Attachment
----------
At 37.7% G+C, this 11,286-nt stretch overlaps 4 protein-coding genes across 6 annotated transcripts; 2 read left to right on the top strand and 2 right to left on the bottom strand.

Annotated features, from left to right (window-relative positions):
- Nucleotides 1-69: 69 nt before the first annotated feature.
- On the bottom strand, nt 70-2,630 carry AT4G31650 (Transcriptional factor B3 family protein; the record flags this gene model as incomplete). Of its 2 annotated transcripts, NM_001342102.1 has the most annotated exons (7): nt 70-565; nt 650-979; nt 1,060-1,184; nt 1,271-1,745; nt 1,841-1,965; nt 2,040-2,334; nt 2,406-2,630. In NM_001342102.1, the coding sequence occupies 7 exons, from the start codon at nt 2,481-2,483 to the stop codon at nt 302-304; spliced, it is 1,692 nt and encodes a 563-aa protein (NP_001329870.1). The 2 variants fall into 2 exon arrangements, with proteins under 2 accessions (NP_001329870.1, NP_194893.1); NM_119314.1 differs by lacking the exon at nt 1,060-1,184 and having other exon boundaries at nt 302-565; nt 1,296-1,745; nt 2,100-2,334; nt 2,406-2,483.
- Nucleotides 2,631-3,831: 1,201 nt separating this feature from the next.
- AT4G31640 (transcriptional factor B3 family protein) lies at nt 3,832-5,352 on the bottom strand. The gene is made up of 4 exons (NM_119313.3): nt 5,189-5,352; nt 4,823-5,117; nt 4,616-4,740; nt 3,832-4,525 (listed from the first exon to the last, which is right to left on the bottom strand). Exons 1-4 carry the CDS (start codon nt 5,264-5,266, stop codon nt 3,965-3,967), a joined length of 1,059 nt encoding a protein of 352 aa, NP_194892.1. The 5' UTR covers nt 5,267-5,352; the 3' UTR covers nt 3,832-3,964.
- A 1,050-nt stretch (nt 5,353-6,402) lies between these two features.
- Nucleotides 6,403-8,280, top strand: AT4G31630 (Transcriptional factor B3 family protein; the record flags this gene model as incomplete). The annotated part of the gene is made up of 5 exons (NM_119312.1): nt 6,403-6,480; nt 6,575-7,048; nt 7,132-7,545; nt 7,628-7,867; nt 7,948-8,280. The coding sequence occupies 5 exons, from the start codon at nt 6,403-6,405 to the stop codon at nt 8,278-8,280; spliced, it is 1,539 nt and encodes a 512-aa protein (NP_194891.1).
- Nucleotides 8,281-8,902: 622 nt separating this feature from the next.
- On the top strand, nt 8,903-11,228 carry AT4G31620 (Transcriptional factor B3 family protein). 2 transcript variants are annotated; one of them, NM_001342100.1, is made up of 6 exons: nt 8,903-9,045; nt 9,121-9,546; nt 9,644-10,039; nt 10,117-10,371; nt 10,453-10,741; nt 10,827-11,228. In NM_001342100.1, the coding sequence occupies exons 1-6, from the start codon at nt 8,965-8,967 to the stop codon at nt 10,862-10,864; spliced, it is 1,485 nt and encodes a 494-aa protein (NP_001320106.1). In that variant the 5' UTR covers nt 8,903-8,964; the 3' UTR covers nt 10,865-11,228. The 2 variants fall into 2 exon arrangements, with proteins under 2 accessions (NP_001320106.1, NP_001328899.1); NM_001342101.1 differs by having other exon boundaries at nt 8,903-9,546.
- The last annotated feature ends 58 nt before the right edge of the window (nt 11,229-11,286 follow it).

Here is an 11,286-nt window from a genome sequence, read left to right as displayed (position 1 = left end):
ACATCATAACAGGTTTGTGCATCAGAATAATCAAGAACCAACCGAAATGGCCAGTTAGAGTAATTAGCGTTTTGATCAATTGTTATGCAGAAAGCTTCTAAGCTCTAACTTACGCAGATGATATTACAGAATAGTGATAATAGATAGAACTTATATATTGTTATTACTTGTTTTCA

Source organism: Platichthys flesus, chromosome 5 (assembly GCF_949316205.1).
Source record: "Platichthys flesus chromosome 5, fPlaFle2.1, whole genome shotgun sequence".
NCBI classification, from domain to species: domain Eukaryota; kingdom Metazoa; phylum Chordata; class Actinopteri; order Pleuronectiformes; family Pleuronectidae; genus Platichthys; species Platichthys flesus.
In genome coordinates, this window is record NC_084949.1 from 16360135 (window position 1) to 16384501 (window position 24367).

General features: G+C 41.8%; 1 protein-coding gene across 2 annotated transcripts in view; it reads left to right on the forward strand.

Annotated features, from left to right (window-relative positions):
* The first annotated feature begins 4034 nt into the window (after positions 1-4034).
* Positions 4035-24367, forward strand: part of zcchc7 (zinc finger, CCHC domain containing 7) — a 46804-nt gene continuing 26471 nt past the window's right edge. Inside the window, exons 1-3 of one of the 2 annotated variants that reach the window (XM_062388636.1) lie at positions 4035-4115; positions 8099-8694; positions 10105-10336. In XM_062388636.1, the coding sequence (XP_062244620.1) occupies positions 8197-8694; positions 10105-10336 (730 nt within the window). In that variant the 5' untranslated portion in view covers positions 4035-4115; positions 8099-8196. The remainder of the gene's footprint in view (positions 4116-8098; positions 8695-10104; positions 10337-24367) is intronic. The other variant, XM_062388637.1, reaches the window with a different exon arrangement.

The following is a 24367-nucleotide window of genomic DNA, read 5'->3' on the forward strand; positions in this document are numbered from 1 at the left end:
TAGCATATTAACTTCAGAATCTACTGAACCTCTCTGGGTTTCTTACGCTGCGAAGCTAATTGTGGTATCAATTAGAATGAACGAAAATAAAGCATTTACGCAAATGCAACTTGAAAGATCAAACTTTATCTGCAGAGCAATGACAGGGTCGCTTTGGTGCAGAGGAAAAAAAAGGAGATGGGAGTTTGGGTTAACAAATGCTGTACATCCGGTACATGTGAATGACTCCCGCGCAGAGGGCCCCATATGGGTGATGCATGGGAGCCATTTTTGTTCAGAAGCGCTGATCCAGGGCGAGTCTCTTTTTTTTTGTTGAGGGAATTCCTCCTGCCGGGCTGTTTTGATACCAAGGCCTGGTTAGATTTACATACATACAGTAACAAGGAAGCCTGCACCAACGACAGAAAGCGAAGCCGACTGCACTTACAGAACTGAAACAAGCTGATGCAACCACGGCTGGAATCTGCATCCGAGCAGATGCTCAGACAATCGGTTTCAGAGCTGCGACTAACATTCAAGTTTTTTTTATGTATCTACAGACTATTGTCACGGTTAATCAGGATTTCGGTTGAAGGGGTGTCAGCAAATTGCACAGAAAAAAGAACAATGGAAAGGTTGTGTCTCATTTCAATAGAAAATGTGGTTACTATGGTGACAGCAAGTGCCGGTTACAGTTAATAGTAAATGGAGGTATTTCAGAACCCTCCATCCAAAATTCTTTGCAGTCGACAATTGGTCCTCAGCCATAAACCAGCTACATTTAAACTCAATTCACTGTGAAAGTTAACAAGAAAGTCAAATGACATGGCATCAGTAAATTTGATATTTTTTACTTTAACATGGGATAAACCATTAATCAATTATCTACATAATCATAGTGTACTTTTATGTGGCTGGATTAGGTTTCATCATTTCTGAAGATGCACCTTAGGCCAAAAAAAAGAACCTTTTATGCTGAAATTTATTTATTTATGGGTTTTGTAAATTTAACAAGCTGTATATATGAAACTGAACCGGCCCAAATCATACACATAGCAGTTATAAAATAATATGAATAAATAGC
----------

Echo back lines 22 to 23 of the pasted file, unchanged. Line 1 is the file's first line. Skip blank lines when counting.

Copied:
The following is a 24367-nucleotide window of genomic DNA, read 5'->3' on the forward strand; positions in this document are numbered from 1 at the left end:
TAGCATATTAACTTCAGAATCTACTGAACCTCTCTGGGTTTCTTACGCTGCGAAGCTAATTGTGGTATCAATTAGAATGAACGAAAATAAAGCATTTACGCAAATGCAACTTGAAAGATCAAACTTTATCTGCAGAGCAATGACAGGGTCGCTTTGGTGCAGAGGAAAAAAAAGGAGATGGGAGTTTGGGTTAACAAATGCTGTACATCCGGTACATGTGAATGACTCCCGCGCAGAGGGCCCCATATGGGTGATGCATGGGAGCCATTTTTGTTCAGAAGCGCTGATCCAGGGCGAGTCTCTTTTTTTTTGTTGAGGGAATTCCTCCTGCCGGGCTGTTTTGATACCAAGGCCTGGTTAGATTTACATACATACAGTAACAAGGAAGCCTGCACCAACGACAGAAAGCGAAGCCGACTGCACTTACAGAACTGAAACAAGCTGATGCAACCACGGCTGGAATCTGCATCCGAGCAGATGCTCAGACAATCGGTTTCAGAGCTGCGACTAACATTCAAGTTTTTTTTATGTATCTACAGACTATTGTCACGGTTAATCAGGATTTCGGTTGAAGGGGTGTCAGCAAATTGCACAGAAAAAAGAACAATGGAAAGGTTGTGTCTCATTTCAATAGAAAATGTGGTTACTATGGTGACAGCAAGTGCCGGTTACAGTTAATAGTAAATGGAGGTATTTCAGAACCCTCCATCCAAAATTCTTTGCAGTCGACAATTGGTCCTCAGCCATAAACCAGCTACATTTAAACTCAATTCACTGTGAAAGTTAACAAGAAAGTCAAATGACATGGCATCAGTAAATTTGATATTTTTTACTTTAACATGGGATAAACCATTAATCAATTATCTACATAATCATAGTGTACTTTTATGTGGCTGGATTAGGTTTCATCATTTCTGAAGATGCACCTTAGGCCAAAAAAAAGAACCTTTTATGCTGAAATTTATTTATTTATGGGTTTTGTAAATTTAACAAGCTGTATATATGAAACTGAACCGGCCCAAATCATACACATAGCAGTTATAAAATAATATGAATAAATAGC